The Walking Dead finale,How Skybound labored to ship the final episode

Games' crowning achievement, ironically enough, might be bringing back a game from the dead. The company recent published the fourth and final of Telltale's The Walking Dead: The Final Season on the PC in the Epic Games Store, as well as on the Nintendo Switch, PlayStation 4, and Xbox One.

The game's fate was up in the air, as Telltale shocked the world by shutting down last fall and throwing hundreds of developers out of work. The game, which started as the stunningly harsh tale in The Walking Dead: Season One in 2012, wasn't finished.

So Robert Kirkman's Skybound Entertainment acquired the title from Telltale and pledged to finish the game. I talked with Ian Howe, CEO of Skybound Games, about that at the PAX East fan convention in Boston last week. It took about two months of legal limbo before Skybound could get the team on board and finish the title, and then another few months to finish the final two episodes in the 20-episode series.

You must be happy about getting the last Walking Dead episode out.

Ian Howe: Definitely a sense of relief that we managed to get that online. It's been a great project to work on. The development team has been incredible, just completely determined to get this story finished. We did a small part of making that happen, but ultimately the credit should go to those guys for coming straight back after a two-month break, when they didn't know what was happening. To come back in and deliver the final episodes the way they did I don't think we could have reasonably asked for more than they delivered.

I believe we were down through clearing legal issues and things for exactly two months. Then our release date was two months and two weeks past the original release date. It would have been exactly the day, but we chose to move the date back a couple of weeks for various reasons. We really lost no time at all, other than the time the team wasn't able to work. For them to come back straightaway, that's a testament to their abilities. I had nothing to do with that. [Laughs]

After the two months, how much work did they have to do?

Howe: We got them back to work in November. They've been working for the last three or four months on finishing episode four. Episode three was probably 80 or 90 percent done. It was at a ratings build. It wasn't fully finished from a visual standpoint, but the narrative and voice work were done. Episode four was in preproduction. It had nearly all the work left to do. They came back and blasted through episode four and came up with something really special.

How much of the team came back? I assume you didn't have everybody.

Howe: I don't know what the original team size was, but we cast a pretty wide net. There were some very specific things that needed to be done. With development it's not everybody on all the time for the whole project. People were rolling on and rolling off. But we brought back more than 40 people. That shifted and changed, because some people took other roles. Then we cast the net wider. The whole team that finished the game were Telltale people, and 95 percent were the former Walking Dead team.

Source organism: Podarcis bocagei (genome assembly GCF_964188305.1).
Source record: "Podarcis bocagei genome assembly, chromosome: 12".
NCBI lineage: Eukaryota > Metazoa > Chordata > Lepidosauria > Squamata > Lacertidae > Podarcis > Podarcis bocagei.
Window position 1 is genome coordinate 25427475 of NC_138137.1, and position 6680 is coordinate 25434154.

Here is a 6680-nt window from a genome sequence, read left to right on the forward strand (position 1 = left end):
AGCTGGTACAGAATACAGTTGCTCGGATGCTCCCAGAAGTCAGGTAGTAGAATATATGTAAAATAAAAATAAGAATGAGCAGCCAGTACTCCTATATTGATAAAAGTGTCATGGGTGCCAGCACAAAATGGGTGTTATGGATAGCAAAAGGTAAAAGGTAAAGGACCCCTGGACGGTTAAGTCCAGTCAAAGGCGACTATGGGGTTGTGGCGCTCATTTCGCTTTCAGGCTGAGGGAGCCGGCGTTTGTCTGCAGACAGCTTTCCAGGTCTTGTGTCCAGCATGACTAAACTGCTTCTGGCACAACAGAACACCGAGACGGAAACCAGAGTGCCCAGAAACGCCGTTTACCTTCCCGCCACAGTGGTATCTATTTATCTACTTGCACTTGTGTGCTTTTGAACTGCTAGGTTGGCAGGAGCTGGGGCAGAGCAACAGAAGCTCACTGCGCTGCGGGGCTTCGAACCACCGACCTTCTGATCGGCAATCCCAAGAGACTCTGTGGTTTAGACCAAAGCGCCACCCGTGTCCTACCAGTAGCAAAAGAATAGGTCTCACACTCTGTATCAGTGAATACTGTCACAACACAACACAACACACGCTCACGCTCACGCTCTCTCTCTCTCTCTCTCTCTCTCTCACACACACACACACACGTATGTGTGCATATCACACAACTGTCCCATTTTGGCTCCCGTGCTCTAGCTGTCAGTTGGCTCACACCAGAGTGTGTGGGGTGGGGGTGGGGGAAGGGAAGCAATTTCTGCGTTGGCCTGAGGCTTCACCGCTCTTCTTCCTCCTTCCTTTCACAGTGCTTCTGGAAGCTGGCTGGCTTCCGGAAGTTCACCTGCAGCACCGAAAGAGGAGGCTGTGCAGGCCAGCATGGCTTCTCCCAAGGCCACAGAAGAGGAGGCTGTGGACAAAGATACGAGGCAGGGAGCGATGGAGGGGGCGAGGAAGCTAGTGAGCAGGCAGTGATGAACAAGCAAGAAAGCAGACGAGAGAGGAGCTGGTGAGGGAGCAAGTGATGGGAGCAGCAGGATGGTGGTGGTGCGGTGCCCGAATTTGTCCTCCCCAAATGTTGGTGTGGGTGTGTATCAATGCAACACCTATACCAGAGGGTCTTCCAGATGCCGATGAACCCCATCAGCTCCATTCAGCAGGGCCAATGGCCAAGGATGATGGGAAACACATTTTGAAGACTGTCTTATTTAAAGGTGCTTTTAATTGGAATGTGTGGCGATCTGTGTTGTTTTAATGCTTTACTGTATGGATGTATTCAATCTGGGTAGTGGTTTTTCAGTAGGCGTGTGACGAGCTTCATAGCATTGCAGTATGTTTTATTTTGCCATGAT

Clementine is still looking for shelter.

What kind of reactions have you seen to the episode?

Howe: The feedback has been fantastic. Obviously the first thing you look toward with a game like this, where it's so known and so anticipated, is the fan reaction, more so than the critical reception. That's probably more important at this stage. I went into Tuesday's launch kind of feeling like whatever direction we decided on was not going to please everyone. But honestly I don't think I could have anticipated such a positive response. It's been almost overwhelmingly positive. Even people who have said that it's not the ending they would have gone with, they still really enjoyed the episode. It's been great to hear.

I wonder if all the choices are coming out in similar ways.

Howe: Time will tell as far as choices. We'll have a look at that data when we have a bigger sample size. Generally everyone has a different path, but they end up in a similar place at the end.

How are you feeling about finishing this? I guess there'd be some emotional attachment to it on the Skybound side.

Howe: Oh, undoubtedly. People within the Skybound team have been involved in this project since almost day one. There's a lot of people on the Telltale side who've been involved for a long time. I think we all felt that these last two episodes not happening—that would have been tough to allow to happen. We felt that not only was it the right thing to do, but it was a good thing to do, to tell that story and bring those people back as well, allow them to come back and complete the story. There was a lot of emotion involved in it.

I know from Kent Mudle, who's the creative director—he and I have spoken about that a lot, about the personal attachment they've developed for the characters. We all have that. We all talk about it in the same terms as the fans talk about it. How is it going to end? Obviously, we knew, but how is that ending going to be received? Was it the right thing to do? But the good thing was that the original team, who created this story arc and narrative in the first place, got to see it through. It wasn't anybody else that came in and made the final decisions. All the original people were involved.


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